Capitalist reality is a hyper-subjective, total disconnect from material limits. Concern over material limits had to be introduced externally whether that was the protracted struggle for a normal working day when capitalism, in its beginnings, used up three generations of workers in one; the ongoing brutalization of the human through domination of capital in the workplace; the pauperization and wanton discarding of those humans when not needed; or concern about laying waste to the environment. The “power of abstraction” led Marx to the commodity-form’s absolute opposite, “freely associated labor” in which the “social life-process,” including humans’ metabolism with nature, becomes “transparent” (BF, 173).


    Marx’s Freedom Idea and Multidimensional Revolution in Permanence


    In his 1875 Critique of the Gotha Program (CGP) Marx’s very first point is to criticize the way the Left of his day, the Lassalleans, mirrored capitalism’s hyper-subjective view of labor by claiming all wealth comes from labor, forgetting nature (CW, 24:81). Marx had hailed the Parisian masses who in 1871 organized their social production in a new non-state communal form. In the CGP Marx turned to organizational principles for a post-capitalist society. One principle piqued Marcuse’s interest in an exchange with Dunayevskaya: “…after labor, from a mere means to life, has itself become the prime necessity of life” (CW, 24:87). In addressing what happens after a revolutionary transcendence of the inverted reality of the commodity-form, Marx returns to his 1844 philosophic moment—life activity as freely determined in distinction from life activity as a mere means to an end.


    In his 1844 philosophic moment Marx singled out the type of “negation of the negation” that is explicitly not defined by one’s opposition to an existent abstraction, even opposing an abstraction as daunting as the value-form or private property. Only through negation of the negation in the form of a “self-referred negation” does “self-deriving…positive humanism” emerge. This is the real “act of…emergence of species-consciousness and species-life.” The idea as human “life activity” is no longer disembodied from the whole human being as Marx felt it became with Hegel (CW 3:342) and Feuerbach (CW 5:3).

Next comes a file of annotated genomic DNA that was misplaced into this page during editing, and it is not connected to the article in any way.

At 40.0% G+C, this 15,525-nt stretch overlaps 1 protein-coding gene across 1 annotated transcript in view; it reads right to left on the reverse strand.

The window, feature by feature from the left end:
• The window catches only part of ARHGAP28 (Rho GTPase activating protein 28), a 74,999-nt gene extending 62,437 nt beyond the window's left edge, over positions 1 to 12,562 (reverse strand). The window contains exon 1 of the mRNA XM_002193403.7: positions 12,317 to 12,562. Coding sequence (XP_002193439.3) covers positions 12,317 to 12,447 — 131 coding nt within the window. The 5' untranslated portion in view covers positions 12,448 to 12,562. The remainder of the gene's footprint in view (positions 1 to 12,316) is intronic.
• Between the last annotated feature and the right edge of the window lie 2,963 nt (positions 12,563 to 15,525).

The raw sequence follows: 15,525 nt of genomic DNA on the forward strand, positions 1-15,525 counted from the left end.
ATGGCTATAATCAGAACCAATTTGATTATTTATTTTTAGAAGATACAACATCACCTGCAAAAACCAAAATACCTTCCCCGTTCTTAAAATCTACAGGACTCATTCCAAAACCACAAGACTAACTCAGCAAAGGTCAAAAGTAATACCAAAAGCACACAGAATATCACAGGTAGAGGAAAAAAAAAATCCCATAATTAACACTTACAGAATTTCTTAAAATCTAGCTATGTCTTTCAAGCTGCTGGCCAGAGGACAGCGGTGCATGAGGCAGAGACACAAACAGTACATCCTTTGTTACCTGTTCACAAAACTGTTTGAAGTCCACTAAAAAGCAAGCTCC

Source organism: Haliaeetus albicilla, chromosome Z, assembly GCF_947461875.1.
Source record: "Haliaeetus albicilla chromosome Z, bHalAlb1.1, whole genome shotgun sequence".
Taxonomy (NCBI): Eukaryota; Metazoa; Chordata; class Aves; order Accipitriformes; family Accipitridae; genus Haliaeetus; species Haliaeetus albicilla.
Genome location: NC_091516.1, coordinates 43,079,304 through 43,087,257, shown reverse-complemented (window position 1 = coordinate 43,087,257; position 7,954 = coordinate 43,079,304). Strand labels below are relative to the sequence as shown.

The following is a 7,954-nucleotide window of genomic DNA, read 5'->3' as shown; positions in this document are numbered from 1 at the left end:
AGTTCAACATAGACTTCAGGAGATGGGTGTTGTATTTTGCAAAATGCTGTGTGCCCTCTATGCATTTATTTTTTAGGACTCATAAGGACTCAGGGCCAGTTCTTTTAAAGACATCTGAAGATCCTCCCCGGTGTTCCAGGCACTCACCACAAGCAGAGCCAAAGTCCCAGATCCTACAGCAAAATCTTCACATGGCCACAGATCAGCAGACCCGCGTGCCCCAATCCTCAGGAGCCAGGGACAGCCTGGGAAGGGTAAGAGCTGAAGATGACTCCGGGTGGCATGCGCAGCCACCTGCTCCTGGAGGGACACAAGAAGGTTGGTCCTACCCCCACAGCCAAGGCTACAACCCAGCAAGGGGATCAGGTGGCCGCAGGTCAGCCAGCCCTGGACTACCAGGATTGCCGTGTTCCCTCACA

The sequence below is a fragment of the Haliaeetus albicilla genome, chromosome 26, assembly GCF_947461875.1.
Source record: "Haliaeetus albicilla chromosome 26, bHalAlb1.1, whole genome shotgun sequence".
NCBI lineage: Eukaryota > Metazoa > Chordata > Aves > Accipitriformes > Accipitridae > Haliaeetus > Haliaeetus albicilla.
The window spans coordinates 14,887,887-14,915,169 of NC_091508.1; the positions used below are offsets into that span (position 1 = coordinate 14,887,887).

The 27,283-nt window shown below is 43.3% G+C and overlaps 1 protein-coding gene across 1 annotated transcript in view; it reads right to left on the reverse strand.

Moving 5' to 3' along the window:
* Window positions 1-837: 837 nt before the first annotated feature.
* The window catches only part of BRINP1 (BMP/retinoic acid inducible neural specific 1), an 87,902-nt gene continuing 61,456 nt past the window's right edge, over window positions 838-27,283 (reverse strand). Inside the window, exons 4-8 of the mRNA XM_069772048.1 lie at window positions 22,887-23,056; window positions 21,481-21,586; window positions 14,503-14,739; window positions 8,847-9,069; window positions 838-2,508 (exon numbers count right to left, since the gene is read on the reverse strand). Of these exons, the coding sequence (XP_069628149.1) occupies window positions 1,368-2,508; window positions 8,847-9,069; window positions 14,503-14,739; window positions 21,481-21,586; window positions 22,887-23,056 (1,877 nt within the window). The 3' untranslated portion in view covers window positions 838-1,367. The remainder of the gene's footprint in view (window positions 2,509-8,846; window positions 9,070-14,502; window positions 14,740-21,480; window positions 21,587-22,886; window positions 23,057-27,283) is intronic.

Today, when the survival of humanity is in question, from ecological suicide to war from the militarization of the mind, the struggle for new human relations pervades all aspects of everyday life activity—in relations with nature, in the classrooms, in homes, on the streets, in workplaces. A unifying dialectic is found in Marx’s concept of human essence itself as the absolute opposite of humanity’s alienated forms of social being. Marx’s revolution in permanence was never more relevant in standing for the self-expanding, never-ending Idea of recognizing one’s and the other’s humanity in freely determining that everyday activity. This goes beyond any stagification, including even making revolution the goal of the movement.